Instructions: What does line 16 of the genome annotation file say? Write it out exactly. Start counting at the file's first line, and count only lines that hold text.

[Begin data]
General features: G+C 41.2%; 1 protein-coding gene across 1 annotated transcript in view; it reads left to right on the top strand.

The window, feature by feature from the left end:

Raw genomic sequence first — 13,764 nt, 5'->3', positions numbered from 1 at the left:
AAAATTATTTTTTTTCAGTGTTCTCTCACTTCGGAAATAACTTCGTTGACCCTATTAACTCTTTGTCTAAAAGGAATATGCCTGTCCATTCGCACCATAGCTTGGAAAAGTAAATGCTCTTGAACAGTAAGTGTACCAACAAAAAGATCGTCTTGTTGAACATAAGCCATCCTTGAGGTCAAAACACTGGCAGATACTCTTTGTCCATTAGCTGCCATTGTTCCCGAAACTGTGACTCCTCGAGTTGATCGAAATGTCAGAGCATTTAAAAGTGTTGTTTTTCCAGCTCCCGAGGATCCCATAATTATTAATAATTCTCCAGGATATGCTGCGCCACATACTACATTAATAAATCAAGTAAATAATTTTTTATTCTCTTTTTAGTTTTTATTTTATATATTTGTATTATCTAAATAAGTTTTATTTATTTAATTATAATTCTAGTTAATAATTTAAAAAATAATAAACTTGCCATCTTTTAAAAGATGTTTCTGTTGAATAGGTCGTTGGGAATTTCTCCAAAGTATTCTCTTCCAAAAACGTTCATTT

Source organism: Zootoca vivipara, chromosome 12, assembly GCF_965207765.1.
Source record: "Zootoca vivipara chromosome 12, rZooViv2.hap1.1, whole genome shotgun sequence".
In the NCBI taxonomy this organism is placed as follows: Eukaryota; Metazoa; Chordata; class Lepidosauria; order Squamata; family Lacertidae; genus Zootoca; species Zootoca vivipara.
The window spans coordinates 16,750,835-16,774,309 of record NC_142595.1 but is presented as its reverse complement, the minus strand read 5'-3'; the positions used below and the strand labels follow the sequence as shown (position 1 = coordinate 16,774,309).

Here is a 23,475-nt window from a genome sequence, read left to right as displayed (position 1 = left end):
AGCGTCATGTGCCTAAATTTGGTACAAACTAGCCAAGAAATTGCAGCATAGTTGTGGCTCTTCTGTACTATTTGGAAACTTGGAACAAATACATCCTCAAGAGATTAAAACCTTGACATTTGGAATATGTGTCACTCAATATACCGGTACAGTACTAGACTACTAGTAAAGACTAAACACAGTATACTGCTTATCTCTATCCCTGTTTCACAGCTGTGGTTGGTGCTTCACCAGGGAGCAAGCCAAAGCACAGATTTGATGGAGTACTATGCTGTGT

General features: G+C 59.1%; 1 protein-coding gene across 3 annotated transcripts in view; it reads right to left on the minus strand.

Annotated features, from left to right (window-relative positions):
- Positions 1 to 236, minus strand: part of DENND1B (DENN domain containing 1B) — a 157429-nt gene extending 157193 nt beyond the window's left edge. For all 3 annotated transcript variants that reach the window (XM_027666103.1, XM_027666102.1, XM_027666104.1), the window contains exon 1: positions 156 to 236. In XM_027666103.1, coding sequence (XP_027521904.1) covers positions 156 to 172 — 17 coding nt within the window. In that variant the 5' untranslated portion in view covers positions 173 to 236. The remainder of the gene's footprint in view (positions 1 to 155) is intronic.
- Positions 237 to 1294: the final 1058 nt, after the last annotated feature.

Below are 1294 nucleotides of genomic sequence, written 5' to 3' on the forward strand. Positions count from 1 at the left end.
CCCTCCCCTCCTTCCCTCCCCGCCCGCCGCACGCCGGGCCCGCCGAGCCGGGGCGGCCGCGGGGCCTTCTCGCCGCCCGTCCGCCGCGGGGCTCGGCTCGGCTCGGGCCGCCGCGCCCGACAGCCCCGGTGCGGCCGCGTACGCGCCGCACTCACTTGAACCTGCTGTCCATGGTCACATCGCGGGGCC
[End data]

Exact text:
CCCTCCCCTCCTTCCCTCCCCGCCCGCCGCACGCCGGGCCCGCCGAGCCGGGGCGGCCGCGGGGCCTTCTCGCCGCCCGTCCGCCGCGGGGCTCGGCTCGGCTCGGGCCGCCGCGCCCGACAGCCCCGGTGCGGCCGCGTACGCGCCGCACTCACTTGAACCTGCTGTCCATGGTCACATCGCGGGGCC